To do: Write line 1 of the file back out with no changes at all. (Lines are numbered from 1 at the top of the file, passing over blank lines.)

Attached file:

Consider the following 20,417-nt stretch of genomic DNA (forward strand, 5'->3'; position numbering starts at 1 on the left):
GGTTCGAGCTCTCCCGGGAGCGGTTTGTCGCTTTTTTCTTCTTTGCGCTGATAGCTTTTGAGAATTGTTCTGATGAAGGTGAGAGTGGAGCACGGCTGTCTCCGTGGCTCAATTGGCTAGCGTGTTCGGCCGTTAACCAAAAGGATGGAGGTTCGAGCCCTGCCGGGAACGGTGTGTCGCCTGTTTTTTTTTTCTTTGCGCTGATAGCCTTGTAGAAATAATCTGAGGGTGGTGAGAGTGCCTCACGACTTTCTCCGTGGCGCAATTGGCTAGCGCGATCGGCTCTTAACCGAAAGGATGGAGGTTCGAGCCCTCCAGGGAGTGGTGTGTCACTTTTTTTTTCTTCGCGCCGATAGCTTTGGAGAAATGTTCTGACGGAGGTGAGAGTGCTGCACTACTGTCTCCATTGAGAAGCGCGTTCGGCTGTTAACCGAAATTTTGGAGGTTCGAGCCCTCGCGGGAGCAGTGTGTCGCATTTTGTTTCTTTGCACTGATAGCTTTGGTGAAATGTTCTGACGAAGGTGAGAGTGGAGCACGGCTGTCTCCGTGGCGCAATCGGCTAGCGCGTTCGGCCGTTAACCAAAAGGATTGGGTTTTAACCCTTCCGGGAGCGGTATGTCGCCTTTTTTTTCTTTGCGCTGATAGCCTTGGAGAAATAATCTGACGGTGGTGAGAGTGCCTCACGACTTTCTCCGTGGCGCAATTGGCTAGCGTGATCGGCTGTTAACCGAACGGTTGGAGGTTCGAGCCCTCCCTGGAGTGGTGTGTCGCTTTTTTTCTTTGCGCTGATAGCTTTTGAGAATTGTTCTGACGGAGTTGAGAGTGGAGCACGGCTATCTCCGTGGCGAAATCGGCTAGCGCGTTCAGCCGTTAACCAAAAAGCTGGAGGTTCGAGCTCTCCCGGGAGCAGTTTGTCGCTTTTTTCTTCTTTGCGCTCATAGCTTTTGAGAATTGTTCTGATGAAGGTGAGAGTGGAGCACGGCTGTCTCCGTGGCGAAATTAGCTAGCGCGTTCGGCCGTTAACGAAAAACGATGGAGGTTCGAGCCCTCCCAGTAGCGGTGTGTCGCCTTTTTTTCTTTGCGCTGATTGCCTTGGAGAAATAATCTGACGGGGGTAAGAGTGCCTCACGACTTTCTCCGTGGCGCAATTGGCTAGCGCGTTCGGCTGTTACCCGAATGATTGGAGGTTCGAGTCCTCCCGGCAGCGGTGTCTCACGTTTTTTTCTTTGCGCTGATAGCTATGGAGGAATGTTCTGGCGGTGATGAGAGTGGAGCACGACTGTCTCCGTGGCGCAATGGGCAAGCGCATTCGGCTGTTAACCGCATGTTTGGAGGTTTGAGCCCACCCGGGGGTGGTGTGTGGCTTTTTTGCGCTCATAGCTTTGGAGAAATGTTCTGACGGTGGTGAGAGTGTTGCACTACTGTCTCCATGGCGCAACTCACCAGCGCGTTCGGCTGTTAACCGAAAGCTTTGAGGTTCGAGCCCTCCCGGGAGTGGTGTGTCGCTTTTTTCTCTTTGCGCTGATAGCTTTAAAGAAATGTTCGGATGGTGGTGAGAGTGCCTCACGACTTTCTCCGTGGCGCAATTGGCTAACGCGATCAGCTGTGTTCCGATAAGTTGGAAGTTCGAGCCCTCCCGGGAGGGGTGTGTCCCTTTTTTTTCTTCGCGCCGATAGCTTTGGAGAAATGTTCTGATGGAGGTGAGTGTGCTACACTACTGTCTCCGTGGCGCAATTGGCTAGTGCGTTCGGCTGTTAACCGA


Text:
Consider the following 20,417-nt stretch of genomic DNA (forward strand, 5'->3'; position numbering starts at 1 on the left):